There is no such thing as flawless technology. Even self-driving cars that have been programmed to follow traffic regulations are sure to encounter challenges that force them to break the law. Last weekend, local law enforcement pulled over a Cruise-operated hatchback in San Francisco for neglecting to turn on its headlights. While the automobile came to a halt, as seen by footage of the event, regulation regarding interactions between autonomous cars and law enforcement must be created. The video, which was first shared on Instagram, shows the car — one of Cruise’s Chevy Cruises — pulling over to the side of the road ahead of a junction after being told to do so by an officer.
The cop approaches the car and tries unsuccessfully to unlock the driver’s door, at which moment the Cruise vehicle starts driving down the road — only to stop over and activate its hazards again. Police approached the vehicle again, presumably in an attempt to figure out how to switch on the headlights. The pulled-over car worked as expected, according to Cruise, which just over two months ago began allowing San Francisco residents hail trips in its driverless vehicles. The car’s headlights were indeed broken — and, according to the firm, have already been repaired — but it yielded to authorities and subsequently pulled over to the “nearest safe spot.” After the traffic stop, one of the policemen contacted Cruise, but no citation was issued.
However, the incident highlights concerns about how self-driving cars should interact with law enforcement. The vehicle in the video wasn’t totally self-driving, as it turned out. In 2019, Cruise began testing computer vision and sound detection AI to aid in the response of its vehicles to emergency vehicles. When it became evident that the automobile was the target of a traffic stop and the officer was clear of the car, Cruise employees advised the car to pull over at the second location – across the intersection, according to a representative for the company.
When asked if Cruise vehicles would behave differently if they were stopped on a freeway vs a city street, the representative said merely that the firm has a team of employees that provide information to Cruise vehicles when they encounter difficulties. A traffic stop is the most common way for citizens in the United States to interact with police. However, not all drivers are treated the same. Black drivers are nearly twice as likely as white drivers to be pulled over, with far too many fatal results. Several experts suggest that autonomous automobiles would de-escalate police contacts by, for example, lowering the number of investigations into hit-and-run charges.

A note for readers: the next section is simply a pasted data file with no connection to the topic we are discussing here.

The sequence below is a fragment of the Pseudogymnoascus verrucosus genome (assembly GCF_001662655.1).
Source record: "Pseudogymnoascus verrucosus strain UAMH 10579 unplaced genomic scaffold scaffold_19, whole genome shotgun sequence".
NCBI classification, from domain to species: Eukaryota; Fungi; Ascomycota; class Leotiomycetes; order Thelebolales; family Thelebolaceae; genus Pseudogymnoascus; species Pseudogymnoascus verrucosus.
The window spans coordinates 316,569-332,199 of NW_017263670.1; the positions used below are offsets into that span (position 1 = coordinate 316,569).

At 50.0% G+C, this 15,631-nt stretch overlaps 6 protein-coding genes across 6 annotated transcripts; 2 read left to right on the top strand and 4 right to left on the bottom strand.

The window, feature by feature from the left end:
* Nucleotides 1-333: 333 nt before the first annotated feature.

Others, like as Elizabeth E. Joh, a law professor at UC Davis, believe that if police can confiscate automobiles remotely, autonomous vehicles would give them more authority. “A self-driving automobile would be programmable.” In an article on the issue, Joh says, “Perhaps speed enforcement will become obsolete, either because automobiles will be programmed to keep below the legal speed limit, or because such transgressions would be automatically enforced with a ticket delivered to drivers’ electronic dashboards.”
“However, cops will still take autos in this vision of the future.” It’s possible that someone within the self-driving car has an outstanding arrest warrant. The police may suspect the automobile of containing illegal substances or proof of a crime. Autonomous automobiles may potentially promote new sorts of crime to occur within them since they no longer require human control.”
While no firm developing autonomous cars has stated that they will offer law enforcement with this kind of access, police may make the case for it, stressing the uncertainty that situations like the Cruise traffic stop can cause. Cruise’s automobile isn’t the first self-driving car to be pulled over; that honor belongs to a Google prototype from 2015. The problem is more likely to come to the fore as autonomous car makers progressively deploy their fleets on public roads.
“When there is minimal human participation in driving, the police and the public will interact differently,” Joh writes in the article. “Because so much of the Fourth Amendment is based on human drivers and police officers, a future of automated automobile stops will raise fresh and tough legal and policy issues that we should start addressing now.”
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